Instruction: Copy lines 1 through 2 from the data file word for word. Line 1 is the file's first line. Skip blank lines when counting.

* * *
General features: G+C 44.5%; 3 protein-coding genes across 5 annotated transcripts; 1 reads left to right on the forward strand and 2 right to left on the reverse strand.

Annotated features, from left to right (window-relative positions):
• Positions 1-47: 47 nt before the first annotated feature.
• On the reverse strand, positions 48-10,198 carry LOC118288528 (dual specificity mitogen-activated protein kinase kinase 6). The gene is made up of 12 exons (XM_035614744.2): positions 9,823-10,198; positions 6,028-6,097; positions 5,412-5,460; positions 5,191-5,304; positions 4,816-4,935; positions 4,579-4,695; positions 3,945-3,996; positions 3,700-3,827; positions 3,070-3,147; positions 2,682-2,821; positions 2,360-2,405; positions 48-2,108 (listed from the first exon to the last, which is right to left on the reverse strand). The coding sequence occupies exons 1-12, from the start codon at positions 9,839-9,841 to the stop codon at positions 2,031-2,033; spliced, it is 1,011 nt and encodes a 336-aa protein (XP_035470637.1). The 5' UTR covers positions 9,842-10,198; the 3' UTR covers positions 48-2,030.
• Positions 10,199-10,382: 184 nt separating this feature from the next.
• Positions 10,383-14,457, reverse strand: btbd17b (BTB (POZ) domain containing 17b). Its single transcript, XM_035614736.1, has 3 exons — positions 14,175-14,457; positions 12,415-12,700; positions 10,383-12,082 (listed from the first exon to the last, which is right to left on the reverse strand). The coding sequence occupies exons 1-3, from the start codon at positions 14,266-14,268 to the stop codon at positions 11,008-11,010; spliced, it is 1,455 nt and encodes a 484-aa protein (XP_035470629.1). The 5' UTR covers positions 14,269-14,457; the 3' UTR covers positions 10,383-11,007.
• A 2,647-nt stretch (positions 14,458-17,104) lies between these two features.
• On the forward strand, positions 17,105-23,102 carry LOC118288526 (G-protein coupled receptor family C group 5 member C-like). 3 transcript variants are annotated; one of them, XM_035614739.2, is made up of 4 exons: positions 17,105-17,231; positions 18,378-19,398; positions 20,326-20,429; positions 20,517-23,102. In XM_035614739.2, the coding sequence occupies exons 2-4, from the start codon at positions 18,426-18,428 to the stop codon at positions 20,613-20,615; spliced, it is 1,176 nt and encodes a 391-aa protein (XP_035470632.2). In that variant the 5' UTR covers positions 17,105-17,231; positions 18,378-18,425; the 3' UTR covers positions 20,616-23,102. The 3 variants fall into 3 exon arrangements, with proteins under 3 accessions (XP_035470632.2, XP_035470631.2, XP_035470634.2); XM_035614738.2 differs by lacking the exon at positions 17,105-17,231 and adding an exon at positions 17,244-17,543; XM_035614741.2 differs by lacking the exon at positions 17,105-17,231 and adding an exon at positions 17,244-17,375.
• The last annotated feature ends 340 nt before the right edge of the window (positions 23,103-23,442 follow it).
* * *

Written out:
General features: G+C 44.5%; 3 protein-coding genes across 5 annotated transcripts; 1 reads left to right on the forward strand and 2 right to left on the reverse strand.

Annotated features, from left to right (window-relative positions):